The Druze Band That Fuses Tuareg Blues With Arab Rock

TootArd's new direction works particularly well in its instrumental tracks

TootArd.
Yaron Kaminsky

Seven or eight years ago, when they were starting out, the big hit of the TootArd (Arabic for strawberries) band was a song titled “Mawkly,” aka Mowgli. At the performance I saw in 2010, the audience cavorted and danced the whole evening, but when the band played “Mawkly” the joy soared to new heights. “It takes people back to their childhood, it makes them feel good in the brain,” the band’s soloist, Hasan Nakhleh, said at the time.

In fact, back then, the members of TootArd, who are from the Druze town of Majdal Shams in the Golan Heights, were experiencing their own childhood. They started out as a rock band, but didn’t succeed in creating original music in that niche. Instead, they found their voice, or so they thought at the time, in the good, danceable vibrations of Jamaican music. They went for the fast side of reggae and fused it with Arabic music. The result could be termed “Majdal ska.”

No longer. Mowgli grew up and left the Jamaican jungle. Ska and reggae haven’t disappeared completely from the TootArd sound, but they’ve receded into the background, not to say gone underground. One major influence that has supplanted them is Tuareg blues, which was introduced to the world about 15 years ago by the Mali-based Tinariwen band. Based on spellbinding electric guitars, that music has fired the imagination of many rock artists and aficionados in recent years. It’s clear why TootArd fell in love with it and adopted it, and it’s good to see the band didn’t fall into the imitation trap but flowed in the higher channel of organic integration.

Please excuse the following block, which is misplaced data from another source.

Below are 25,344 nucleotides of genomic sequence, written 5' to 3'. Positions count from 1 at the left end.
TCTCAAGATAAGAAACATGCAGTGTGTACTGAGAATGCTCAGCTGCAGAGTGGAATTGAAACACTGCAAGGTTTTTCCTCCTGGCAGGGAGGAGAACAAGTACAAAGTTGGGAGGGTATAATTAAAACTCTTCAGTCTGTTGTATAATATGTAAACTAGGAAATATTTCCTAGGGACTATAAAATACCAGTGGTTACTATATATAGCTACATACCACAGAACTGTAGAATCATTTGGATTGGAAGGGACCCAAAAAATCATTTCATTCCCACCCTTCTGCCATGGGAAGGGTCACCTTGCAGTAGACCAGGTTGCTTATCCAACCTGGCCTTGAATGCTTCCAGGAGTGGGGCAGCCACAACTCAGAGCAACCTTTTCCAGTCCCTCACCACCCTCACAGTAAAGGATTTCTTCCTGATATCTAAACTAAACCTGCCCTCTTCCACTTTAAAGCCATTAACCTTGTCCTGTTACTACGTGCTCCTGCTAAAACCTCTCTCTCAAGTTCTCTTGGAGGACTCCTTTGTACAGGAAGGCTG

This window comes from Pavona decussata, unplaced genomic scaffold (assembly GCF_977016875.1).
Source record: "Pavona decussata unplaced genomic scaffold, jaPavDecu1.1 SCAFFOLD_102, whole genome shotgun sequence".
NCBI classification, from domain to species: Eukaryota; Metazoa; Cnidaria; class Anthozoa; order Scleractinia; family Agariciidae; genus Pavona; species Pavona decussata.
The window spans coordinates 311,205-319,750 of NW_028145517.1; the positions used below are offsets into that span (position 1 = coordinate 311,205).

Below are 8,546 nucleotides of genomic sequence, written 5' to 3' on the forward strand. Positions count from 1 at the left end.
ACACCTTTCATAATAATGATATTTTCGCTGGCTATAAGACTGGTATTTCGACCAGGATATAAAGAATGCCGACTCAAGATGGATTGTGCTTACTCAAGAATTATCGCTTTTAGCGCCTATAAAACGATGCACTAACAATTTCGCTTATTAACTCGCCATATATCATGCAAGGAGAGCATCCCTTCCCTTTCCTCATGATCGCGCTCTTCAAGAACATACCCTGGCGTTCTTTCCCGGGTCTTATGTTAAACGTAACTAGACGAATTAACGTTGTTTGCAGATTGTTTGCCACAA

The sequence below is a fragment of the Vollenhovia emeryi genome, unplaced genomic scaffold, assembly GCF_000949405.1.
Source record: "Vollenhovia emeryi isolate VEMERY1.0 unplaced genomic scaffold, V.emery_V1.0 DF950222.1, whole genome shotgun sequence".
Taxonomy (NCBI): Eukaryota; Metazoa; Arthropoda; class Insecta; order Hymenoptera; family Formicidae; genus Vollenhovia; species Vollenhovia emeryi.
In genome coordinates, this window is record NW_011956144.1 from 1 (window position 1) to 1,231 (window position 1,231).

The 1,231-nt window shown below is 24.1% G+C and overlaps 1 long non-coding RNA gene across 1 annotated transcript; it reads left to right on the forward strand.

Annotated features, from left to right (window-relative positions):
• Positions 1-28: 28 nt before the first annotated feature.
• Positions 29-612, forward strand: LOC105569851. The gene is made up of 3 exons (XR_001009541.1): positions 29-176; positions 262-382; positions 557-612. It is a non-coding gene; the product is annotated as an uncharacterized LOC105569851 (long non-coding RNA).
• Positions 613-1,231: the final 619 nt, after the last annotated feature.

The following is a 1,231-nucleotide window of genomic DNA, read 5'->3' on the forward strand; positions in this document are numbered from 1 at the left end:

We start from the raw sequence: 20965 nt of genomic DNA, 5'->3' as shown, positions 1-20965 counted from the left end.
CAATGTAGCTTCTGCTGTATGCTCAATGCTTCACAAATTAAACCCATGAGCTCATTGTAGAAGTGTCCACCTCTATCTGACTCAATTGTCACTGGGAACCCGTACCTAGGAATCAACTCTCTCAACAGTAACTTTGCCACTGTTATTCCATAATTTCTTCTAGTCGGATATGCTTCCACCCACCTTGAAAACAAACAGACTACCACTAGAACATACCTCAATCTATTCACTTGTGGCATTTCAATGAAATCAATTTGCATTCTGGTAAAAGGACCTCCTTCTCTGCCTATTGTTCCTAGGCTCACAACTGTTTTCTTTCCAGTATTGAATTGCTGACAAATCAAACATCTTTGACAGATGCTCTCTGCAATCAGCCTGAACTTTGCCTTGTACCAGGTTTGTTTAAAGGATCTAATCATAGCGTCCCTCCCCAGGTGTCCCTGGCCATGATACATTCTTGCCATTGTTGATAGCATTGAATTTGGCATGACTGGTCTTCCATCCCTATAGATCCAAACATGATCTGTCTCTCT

To begin with, TootArd added another guitarist. They already had two, meaning they now have three – and it doesn’t appear that they’re influenced by the Kaveret group. The cohesion of the three guitars allows the band to create a dense, fleshy sound and lead it, as they choose, either in the Tuareg direction, which generates a circular feeling; or toward Arab rock, whose motion is more linear; or to forge a synthesis between the two. Listen to the terrific track “Sahra,” which is located in the middle of the band’s new EP, “Laissez Passer.” It possesses a galloping momentum alongside gentle reflection, an instrumental flight of guitars and saxophone together with a distilled, anthem-like choral segment. TootArd term their music “roots rock jabali [mountainous],” and “Sahra” encapsulates the splendid encounter between mountain and desert.

“Sahra,” which is mostly instrumental, is followed by a wholly instrumental track, “Bayati Blues” (bayat is one of the maqams, or modes, in Arabic music). It’s an excellent piece, and together with its predecessor strengthens the impression that the band’s standard pieces, although fine and energetic, lack a measure of sting and distinctiveness that would place them at the same level as those two instrumental tracks.

TootArd, “Laissez Passer,” Palm Stereo Records